Wellness 'self-care' Barbies are here but are they a step too far?

Photo: Mattel
Photo: Mattel 

Looking at the new 'wellness' Barbies that have hit the shelves this month, it's hard not to feel like the world has reached peak everything.

Do we really need to impart the message to children that "wellness" is dependent on purchasing something?

Sure "Breathe with Me Barbie" Barbie has a button children press to hear four-minute guided meditations provided by Headspace, along with emotion icons to connect with, and sure, this is cute and might be helpful for some kids.

It just feels like some of the selections in this range edge towards dangerous ground - that being well and achieving a healthy mindset involves buying products, including the Barbie.

We live in a world where true human connection is decreasing, where depression and anxiety is increasingly prevalent, and it's natural for concerned parents to give their children all the tools at their disposal to process life's challenges.

And it's true that many children turn to imaginative play to do this, with Barbie being a vehicle for this for many generations.

Photo: Mattel

Photo: Mattel

Take a look at People's description of the "Wellness" Barbie collection.

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"The new Barbies ... perform activities like working out, meditating, taking a bath and and having a spa day. For example, the Barbie Fitness Doll includes gym clothes, a yoga mat, weights and a protein bar, while the Barbie Face Mask Spa Day Playset comes with a vanity and an array of skincare products."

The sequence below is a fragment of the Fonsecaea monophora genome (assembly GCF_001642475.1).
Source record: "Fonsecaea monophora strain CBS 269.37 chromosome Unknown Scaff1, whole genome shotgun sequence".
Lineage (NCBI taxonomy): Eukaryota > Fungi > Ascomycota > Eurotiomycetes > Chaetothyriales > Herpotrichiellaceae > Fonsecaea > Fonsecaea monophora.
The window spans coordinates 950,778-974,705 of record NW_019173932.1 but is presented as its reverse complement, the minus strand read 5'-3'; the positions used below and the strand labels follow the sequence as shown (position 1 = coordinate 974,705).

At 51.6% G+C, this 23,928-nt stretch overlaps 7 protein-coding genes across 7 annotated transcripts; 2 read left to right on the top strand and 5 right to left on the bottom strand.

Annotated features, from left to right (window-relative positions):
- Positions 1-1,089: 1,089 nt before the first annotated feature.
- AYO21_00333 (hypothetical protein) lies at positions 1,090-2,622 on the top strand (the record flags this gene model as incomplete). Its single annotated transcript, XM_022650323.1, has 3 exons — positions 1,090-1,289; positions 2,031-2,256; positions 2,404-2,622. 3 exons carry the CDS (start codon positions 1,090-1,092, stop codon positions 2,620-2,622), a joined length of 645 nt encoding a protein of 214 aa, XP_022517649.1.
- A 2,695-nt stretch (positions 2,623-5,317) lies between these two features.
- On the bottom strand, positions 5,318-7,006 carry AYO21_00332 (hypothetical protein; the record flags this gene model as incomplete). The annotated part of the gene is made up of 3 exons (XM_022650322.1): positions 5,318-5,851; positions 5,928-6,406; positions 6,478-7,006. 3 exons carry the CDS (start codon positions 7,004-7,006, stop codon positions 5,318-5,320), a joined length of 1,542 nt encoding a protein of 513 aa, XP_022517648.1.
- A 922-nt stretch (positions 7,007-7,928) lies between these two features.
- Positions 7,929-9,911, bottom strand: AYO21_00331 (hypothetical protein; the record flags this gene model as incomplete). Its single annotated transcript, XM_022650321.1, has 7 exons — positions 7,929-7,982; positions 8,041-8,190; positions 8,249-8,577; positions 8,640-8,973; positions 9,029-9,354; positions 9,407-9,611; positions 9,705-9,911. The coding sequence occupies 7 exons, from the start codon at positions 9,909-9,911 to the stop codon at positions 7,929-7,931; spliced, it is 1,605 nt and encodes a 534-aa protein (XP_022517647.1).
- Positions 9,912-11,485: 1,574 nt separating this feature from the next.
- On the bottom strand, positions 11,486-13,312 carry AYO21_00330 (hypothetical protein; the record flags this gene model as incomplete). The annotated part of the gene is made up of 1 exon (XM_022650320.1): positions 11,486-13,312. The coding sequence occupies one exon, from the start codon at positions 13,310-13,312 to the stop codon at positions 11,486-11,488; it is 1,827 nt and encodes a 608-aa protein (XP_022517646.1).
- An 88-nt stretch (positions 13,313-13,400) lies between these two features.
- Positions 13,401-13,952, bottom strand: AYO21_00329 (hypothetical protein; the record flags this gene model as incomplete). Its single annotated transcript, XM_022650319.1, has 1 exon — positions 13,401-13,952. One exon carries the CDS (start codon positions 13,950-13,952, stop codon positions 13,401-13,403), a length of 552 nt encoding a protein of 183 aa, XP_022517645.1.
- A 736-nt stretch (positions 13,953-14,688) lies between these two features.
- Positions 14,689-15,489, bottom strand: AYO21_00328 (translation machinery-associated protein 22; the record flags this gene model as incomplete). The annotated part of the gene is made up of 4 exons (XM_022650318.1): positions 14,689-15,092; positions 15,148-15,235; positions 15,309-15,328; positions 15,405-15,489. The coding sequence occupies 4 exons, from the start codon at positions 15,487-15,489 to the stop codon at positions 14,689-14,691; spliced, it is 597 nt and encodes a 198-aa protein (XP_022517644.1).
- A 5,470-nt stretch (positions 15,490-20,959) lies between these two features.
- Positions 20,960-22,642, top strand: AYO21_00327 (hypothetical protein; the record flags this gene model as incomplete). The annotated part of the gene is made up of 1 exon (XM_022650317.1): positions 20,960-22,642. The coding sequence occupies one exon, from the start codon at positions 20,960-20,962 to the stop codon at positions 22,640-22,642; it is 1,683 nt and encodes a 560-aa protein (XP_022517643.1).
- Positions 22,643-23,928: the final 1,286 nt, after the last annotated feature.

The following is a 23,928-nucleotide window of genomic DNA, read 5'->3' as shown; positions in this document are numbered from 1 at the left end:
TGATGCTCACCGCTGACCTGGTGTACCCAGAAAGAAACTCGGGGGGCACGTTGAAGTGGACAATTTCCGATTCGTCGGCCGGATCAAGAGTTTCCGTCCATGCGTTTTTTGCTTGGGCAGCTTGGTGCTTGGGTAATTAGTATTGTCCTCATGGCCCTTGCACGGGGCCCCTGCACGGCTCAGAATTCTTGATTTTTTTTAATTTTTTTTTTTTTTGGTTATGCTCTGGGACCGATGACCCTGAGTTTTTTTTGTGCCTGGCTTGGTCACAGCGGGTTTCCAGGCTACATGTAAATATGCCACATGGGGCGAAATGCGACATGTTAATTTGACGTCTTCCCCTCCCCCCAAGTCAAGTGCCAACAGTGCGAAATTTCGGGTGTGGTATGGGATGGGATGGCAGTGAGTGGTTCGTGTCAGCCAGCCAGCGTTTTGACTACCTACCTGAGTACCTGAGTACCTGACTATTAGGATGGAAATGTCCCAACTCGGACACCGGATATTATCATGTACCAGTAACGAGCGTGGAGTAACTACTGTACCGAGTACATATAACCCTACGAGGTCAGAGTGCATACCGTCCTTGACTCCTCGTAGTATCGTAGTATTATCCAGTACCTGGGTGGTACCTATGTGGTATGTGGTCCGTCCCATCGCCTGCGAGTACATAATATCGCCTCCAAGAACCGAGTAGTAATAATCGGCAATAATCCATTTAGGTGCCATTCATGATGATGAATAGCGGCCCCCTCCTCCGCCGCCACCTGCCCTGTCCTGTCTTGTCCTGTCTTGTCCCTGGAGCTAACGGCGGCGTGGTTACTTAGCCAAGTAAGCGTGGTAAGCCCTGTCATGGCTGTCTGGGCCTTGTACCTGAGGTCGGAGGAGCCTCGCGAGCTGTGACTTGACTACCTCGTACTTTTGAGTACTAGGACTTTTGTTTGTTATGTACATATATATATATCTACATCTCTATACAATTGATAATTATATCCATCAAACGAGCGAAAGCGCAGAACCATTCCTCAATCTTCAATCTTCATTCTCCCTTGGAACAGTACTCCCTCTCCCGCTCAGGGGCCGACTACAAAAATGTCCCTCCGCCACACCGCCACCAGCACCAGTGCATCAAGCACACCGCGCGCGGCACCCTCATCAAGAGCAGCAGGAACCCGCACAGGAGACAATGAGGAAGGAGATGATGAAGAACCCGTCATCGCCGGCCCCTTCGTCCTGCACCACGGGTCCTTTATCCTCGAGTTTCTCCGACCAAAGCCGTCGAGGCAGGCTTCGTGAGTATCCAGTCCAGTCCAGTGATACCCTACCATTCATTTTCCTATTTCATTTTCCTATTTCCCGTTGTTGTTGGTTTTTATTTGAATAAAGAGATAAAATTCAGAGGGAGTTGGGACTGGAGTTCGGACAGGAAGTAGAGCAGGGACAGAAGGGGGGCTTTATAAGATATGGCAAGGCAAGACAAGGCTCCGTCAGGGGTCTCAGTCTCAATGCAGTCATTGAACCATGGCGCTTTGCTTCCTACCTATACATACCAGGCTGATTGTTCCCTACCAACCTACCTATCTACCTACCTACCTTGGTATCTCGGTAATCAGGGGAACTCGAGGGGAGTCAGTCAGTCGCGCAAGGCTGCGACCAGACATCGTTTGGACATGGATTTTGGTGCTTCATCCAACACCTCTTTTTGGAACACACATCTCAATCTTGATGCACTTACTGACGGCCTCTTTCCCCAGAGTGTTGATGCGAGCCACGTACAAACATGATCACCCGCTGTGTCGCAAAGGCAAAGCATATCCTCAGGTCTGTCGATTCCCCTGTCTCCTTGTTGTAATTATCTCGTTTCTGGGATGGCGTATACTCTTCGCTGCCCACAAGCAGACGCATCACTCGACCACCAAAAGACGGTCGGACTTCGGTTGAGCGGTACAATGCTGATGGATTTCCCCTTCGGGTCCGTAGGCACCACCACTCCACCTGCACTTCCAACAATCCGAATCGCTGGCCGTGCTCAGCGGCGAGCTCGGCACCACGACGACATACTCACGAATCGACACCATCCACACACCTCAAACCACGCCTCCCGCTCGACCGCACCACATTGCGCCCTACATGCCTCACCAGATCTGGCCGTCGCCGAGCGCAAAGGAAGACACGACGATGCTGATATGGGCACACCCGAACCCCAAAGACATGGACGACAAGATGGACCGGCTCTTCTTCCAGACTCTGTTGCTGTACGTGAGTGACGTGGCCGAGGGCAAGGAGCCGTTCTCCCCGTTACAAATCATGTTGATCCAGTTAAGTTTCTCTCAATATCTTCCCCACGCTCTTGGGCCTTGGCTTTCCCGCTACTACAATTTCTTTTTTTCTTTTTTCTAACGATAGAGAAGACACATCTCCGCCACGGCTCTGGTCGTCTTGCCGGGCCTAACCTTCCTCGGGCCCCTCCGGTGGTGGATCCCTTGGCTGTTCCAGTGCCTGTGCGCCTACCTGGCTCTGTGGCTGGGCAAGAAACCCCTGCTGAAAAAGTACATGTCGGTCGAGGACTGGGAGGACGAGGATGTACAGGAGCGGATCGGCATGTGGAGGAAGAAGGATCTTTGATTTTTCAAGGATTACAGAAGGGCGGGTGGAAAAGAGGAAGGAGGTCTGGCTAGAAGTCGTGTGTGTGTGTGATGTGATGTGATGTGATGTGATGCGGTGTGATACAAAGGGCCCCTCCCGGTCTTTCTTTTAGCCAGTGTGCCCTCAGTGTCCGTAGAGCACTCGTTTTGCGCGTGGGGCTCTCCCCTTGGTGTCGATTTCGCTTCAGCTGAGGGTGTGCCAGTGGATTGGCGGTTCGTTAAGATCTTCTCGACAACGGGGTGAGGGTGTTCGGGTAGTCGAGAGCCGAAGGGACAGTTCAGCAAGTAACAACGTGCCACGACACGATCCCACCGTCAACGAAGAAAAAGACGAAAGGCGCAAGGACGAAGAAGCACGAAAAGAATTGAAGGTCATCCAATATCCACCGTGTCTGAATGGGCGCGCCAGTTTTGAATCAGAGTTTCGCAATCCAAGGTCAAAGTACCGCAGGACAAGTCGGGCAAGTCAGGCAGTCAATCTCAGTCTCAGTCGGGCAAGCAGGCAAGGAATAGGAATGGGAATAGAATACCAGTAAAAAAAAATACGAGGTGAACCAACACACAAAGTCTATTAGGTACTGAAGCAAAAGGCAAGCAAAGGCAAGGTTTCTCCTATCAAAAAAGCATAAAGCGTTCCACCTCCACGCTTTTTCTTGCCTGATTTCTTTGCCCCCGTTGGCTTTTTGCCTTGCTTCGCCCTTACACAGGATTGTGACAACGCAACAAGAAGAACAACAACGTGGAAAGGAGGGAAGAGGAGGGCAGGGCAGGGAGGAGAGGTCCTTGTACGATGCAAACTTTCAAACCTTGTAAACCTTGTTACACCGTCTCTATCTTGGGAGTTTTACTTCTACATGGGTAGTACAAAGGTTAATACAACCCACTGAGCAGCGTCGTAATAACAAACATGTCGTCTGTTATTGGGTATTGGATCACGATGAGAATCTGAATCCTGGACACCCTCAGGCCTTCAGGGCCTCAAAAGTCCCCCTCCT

Let's break this down into the potential problem messages these dolls could impart to kids about self-care.

- Spa day (expense, unrealistic beauty standards, buying beauty products)

- Gym clothes and "working out" (weight, appearance and fitness pressures)

- Yoga mat (expensive classes)

- Protein bar (dieting, buying commercial diet food)

Sure, yoga and meditation can be done at home using YouTube, activewear can be purchased cheaply or not at all, spa days can be had at home using natural products and people can make their own high-protein foods in their own kitchens.

But these toys run the risk of sending messages to kids that wellness depends on buying things... and looking a certain way.

While it's great that Mattel has gone a long way in diversifying its doll range, the wellness dolls look like they've been modelled on Love Island contestants. While there is diversity in skin colour, there's none to be seen regarding body shape or sex, and I'm quite sure a lot of men like baths too.

And hey, the messages aren't all bad - staying in on a Friday night if you need to is part of taking care of yourself, as is tending to your face and body.

I enjoy a facial as much as the next person, but it's a rare treat and the things I work on daily to increase my wellbeing don't hinge on my face being regularly buffed for $150 a pop.

My aim is to teach kids that "wellness" habits can be simple and (almost) free.

Walking with a friend in the clothes you're already wearing, reading a book, playing a board game with family, spending time with a pet, and yes Barbie, a soothing bath are all low-cost ways of replenishing a weary soul.

Kids acting out expensive adult rituals using supermodel replicas is not my idea of educating them about self-care.